The Challenge is to Hear
part two of a blog series on compassionate self-witness and my new book still life
If compassion is the ability to feel and connect with the suffering of another human being,
self-compassion is the ability to feel and connect with one’s own suffering.
I remember when I wrote the first eleven poems in still life. I wrote them fast and then stepped back from the computer screen and thought what is this?
It looked like a jumble of words—just a bunch of phrases thrown together. There was, of course, more artistry involved than this, but at the time the phrases moved through my body I only saw their fracture and had no idea how to identify their source. This language was coming from my subconscious giving voice to something I could not yet express coherently or in a linear fashion.
Such is the nature of trauma speech. It is fractured, non-linear, and a poor testimony to what actually happened to cause the original trauma or what is happening presently, in the psyche, as it is relived. My own trauma speech has taken many forms depending on the immediate situation and what I feel I need to say/explain at the moment my memories of the traumatic act are stirred up.
But some of that trauma speech turns in to poetry. As an artist still recovering and organizing memories of the trauma, I write regularly. Constantly crafting this fractured dialogue into poetry clears space in my mind that I need for other things and empowers me through creativity. I make something deemed art out of the confusion, terror, and grief that begins in trauma speech but ends with careful attention to craft. I rearrange this speech, add words, take some away, fine tune the details, and make conscious choices about how it will appear on the page. Then I name it and have a finished poem.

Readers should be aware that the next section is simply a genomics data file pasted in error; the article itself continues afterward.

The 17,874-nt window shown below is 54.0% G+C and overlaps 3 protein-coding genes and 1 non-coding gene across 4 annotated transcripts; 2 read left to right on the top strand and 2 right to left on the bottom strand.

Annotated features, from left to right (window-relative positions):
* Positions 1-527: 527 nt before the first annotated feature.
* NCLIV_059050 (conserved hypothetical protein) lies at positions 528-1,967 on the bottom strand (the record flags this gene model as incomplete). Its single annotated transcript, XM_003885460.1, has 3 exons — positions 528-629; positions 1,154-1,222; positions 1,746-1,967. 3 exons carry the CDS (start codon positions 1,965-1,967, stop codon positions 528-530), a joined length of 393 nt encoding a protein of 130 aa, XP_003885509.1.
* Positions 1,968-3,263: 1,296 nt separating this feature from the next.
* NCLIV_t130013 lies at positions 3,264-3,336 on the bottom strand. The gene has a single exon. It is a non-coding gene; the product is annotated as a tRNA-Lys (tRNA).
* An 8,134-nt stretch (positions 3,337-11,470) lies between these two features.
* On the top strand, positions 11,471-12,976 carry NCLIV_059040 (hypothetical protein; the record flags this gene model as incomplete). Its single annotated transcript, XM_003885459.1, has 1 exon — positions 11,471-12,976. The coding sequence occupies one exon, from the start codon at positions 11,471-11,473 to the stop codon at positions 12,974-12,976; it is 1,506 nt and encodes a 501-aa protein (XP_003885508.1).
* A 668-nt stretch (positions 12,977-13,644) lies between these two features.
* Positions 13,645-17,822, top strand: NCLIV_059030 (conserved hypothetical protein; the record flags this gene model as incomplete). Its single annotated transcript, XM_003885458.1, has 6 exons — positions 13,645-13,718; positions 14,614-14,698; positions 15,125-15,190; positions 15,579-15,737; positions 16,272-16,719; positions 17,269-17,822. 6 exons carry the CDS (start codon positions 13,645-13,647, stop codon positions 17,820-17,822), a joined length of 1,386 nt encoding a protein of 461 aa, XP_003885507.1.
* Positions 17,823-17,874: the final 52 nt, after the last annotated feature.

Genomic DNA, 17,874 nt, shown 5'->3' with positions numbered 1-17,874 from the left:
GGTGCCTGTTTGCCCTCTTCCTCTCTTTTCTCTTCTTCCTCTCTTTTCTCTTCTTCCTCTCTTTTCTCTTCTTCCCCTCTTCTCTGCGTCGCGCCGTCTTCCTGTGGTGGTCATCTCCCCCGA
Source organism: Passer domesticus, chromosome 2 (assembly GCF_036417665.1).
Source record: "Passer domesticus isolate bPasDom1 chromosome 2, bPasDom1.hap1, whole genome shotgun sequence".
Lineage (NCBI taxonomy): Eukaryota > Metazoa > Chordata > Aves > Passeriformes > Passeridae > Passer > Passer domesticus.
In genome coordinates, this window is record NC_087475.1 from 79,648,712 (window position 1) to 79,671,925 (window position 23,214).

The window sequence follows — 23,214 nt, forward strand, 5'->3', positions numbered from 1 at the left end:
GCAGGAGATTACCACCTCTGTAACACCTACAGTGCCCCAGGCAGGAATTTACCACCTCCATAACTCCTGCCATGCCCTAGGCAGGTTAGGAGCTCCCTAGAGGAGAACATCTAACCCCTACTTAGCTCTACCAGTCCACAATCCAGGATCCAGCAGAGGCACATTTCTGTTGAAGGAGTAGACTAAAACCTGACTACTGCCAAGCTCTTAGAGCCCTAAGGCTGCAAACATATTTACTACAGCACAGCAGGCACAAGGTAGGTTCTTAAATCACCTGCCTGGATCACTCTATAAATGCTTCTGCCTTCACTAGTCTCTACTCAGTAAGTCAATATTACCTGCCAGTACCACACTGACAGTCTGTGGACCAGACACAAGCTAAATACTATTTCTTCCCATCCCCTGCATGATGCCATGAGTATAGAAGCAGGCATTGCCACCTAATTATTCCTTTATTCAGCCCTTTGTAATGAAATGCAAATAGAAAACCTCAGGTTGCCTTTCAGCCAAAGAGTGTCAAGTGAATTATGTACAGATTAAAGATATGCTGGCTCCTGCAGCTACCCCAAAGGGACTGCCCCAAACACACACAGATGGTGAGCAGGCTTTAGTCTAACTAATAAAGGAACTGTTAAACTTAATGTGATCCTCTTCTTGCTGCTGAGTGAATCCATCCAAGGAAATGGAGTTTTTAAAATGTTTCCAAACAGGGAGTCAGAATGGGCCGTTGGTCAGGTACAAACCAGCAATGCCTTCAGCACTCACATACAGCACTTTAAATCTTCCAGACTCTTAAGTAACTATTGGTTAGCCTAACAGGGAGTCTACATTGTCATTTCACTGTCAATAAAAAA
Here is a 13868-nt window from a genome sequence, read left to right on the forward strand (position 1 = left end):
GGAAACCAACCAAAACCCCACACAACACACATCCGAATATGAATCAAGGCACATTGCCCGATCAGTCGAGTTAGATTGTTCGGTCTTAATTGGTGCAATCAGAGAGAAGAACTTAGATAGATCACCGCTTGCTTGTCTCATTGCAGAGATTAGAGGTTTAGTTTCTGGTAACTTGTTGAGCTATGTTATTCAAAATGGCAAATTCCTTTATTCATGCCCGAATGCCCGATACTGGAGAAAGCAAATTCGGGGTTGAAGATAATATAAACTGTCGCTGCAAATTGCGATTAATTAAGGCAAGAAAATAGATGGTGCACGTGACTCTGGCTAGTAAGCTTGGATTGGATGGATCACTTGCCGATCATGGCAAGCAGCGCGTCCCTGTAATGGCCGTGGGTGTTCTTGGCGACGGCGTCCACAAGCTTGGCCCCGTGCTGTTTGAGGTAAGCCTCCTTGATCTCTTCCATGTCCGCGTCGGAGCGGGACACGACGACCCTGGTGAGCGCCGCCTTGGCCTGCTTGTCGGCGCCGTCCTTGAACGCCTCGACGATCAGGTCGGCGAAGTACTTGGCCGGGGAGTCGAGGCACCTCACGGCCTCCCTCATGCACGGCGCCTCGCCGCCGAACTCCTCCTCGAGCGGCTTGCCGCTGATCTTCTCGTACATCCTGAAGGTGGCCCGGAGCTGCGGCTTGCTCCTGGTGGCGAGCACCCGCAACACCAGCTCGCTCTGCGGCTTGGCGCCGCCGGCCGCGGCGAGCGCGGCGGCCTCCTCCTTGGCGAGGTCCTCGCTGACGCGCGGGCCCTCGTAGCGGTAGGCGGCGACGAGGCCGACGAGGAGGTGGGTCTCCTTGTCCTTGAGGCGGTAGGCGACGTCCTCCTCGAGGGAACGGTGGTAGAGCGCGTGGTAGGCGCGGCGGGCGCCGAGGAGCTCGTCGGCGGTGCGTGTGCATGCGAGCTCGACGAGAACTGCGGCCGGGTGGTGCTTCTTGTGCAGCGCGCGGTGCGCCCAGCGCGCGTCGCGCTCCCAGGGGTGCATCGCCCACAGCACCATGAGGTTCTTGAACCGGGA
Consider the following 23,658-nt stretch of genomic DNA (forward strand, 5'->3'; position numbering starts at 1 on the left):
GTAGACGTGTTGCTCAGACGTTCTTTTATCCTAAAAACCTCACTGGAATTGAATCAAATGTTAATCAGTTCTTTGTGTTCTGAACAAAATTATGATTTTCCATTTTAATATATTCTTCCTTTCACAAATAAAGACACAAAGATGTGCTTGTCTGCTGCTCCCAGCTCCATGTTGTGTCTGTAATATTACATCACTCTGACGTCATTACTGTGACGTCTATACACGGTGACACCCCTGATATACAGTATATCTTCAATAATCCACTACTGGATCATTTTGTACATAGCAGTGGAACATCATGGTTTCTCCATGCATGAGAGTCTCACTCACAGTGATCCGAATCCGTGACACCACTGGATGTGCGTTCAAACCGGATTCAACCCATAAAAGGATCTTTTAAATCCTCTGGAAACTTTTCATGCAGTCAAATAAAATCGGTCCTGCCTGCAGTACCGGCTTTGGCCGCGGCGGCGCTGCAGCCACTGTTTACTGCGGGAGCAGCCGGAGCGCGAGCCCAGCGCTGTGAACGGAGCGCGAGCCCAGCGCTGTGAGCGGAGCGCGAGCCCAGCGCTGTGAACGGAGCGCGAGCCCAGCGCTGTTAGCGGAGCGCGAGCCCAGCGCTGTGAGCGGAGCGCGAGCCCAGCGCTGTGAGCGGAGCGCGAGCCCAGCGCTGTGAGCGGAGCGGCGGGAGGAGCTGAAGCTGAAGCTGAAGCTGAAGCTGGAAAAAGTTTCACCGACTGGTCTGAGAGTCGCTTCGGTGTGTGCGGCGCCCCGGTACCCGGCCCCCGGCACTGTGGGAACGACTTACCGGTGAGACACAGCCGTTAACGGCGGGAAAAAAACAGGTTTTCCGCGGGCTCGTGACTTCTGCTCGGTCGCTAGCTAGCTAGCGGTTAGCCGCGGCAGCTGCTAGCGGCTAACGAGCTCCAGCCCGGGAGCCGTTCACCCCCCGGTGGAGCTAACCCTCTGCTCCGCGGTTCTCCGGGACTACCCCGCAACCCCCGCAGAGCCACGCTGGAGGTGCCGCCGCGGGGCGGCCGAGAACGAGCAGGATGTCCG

I took those first eleven still life poems into one of my MFA workshops at New England College after going through part of this process. But, to be honest, I had no idea what they were. They had no names. At the time, I had not yet identified all of the trauma I was experiencing or how much it was affecting my creative process. Now, years later, having more control over this process, I am aware of what is coming from my subconscious and conscious minds respectively; it’s a welcome change. But there was also something wonderful about the mystery of letting the fractured narrative spill out and then asking it all sorts of questions to understand its particular dialogue and purpose.
Thankfully, a couple of my MFA classmates praised those first eleven poems and encouraged me to do something with them. I did. I set them aside. After more rumination, I realized they had worth but had no idea how to identify that worth or use it.
A few years later, I revisited those poems. Having done some more trauma work and therapy at that point, I was able to read just a few and exclaim this is my pedophile! As an artist, I was undoubtedly more excited about my discovery than others would have been. But maybe not. Having once been a victim of a destructive act, there’s something powerful about being able to name it for yourself.
In The Wounded Storyteller, Arthur Frank has much to say about both fractured trauma narratives and naming trauma. He tells several stories of chronically ill individuals who are disempowered by a healthcare system that seeks linear explanations for illness experiences and names those experiences on their own clinical terms. As a result, chronically ill patients feel disempowered, divorced from their own illness narratives.